Most of us think of Retrospectives in association with the Delivery Horizon, but they also can be used during the Initiative Horizon.
Retrospectives are used to continuously improve by reflecting on what went well, what could be better, and to improve the processes.Agile Extension to the BABOK® Guide – section 7.14
The word Retrospective, as you know, means “looking back on or dealing with past events or situations.” Or “a generally comprehensive exhibition, compilation, or performance of the work of an artist over a span of years.”
In other words, looking back at what and how work has been produced.
Why would we do that? In Agile, we do that “to improve the process”
This is not to improve what has been delivered. It is to improve how we work toward delivering it. That is a key element many misunderstand about Retrospectives.
- Some elements of Retrospectives are action items from previous retros. This will be used to discuss whether that action item was actually addressed and whether it helped.
- The team prepares it’s ideas for what went well and what can be improved.
- There is a safety check – the team needs to be courageously honest about the teams performance and processes.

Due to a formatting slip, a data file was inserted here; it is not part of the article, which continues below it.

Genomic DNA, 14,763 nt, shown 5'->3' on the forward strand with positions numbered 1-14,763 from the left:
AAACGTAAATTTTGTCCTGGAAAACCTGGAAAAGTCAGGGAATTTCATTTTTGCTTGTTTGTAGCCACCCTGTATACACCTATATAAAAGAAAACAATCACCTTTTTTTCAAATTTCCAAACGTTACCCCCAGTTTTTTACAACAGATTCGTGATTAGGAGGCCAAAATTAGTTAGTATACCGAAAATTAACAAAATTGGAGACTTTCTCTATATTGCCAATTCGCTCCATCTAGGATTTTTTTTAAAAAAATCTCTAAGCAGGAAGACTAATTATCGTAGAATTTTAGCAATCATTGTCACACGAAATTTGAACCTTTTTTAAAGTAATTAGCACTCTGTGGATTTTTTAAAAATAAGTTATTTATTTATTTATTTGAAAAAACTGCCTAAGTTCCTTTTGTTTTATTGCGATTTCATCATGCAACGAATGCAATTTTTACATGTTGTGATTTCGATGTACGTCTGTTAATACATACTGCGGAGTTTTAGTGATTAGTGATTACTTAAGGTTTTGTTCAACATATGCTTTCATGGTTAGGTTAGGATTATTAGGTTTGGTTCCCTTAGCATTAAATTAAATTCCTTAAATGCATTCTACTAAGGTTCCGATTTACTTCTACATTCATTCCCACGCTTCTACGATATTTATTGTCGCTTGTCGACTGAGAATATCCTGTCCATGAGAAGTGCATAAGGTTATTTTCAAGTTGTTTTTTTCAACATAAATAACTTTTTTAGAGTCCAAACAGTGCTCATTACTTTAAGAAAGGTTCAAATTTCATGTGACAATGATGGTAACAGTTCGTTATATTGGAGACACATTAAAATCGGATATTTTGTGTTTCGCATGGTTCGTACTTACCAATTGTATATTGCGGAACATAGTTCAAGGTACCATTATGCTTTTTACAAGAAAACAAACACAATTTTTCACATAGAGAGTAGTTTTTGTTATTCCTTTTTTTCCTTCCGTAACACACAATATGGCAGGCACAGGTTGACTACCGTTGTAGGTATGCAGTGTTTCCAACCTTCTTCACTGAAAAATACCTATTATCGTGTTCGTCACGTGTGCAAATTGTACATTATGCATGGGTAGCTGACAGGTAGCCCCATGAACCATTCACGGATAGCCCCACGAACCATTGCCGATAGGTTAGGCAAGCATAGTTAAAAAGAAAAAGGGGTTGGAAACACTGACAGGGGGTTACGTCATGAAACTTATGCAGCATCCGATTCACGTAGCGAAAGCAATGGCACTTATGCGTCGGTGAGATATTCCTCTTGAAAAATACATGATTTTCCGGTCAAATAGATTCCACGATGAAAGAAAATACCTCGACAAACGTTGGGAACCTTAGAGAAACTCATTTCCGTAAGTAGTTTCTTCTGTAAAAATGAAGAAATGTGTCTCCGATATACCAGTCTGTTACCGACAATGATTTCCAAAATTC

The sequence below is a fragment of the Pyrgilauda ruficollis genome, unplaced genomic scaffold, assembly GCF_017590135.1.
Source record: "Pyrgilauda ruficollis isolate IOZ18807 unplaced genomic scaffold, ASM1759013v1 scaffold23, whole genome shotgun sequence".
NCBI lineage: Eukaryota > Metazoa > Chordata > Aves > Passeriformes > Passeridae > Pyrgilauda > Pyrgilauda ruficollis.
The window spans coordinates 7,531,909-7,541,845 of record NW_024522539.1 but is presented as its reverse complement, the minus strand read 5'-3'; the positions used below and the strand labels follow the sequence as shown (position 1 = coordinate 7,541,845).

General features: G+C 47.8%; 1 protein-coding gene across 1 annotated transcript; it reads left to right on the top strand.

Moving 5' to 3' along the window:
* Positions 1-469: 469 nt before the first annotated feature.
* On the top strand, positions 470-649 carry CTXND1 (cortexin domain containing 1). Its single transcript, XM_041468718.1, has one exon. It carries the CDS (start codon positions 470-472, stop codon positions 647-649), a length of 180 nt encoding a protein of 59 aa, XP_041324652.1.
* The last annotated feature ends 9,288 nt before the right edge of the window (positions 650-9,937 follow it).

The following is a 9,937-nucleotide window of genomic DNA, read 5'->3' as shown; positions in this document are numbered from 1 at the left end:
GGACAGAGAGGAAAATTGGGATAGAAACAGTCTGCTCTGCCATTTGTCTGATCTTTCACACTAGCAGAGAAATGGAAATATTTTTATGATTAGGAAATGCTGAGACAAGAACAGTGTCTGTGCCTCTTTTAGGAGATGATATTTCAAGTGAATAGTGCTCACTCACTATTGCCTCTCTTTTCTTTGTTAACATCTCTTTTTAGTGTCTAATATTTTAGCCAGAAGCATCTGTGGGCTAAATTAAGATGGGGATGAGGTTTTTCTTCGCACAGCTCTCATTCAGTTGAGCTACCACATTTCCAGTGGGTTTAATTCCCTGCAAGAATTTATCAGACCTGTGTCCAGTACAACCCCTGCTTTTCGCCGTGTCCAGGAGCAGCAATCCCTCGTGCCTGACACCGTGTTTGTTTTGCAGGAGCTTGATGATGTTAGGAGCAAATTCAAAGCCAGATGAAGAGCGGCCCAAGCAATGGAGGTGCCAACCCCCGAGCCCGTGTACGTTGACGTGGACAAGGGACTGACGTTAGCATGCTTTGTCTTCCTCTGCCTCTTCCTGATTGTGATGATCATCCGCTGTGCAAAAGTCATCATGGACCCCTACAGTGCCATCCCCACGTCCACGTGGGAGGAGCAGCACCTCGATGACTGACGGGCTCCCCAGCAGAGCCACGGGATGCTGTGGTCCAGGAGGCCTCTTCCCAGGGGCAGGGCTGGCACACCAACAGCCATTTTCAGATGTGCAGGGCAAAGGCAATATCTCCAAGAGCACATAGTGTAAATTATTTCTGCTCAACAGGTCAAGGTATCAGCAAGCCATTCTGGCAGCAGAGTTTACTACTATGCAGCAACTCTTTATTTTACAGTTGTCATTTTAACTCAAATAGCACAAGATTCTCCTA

- Then the team shares their thoughts on what went well, what can improve, and other areas of interest.
- Finally the team decides what actions it will take and who will be responsible for them, along with the timeline. This will be recorded and reviewed at the next retro.
Retros are used in both Initiative and Delivery Horizon, usually aligned with the end of an iteration or release.
As mentioned, the intent is to celebrate accomplishments and improve how the team operates.
It is important to not just focus on areas to improve, but also what is going well.
This is my guidance, not from the Extension. Some Agile frameworks include Retros as one if their “Ceremonies.” These are intended to be just that – a ceremony – celebrating success and inspiring improvement.
The Context is Communication and the audience is the Internal Team
This is where the team has it’s voice on how it operates, which is one of the strengths of Retrospectives. The team is empowered to be self governing.
Retros allow issues to be addressed early and frequently.
However, trust must be there for these to work. And action items are only valuable if they are really addressed.
One interesting observation from the Extension is that mature teams don’t wait for a retro to address issues, but do so as they arise so that morale and motivation is unaffected by issues.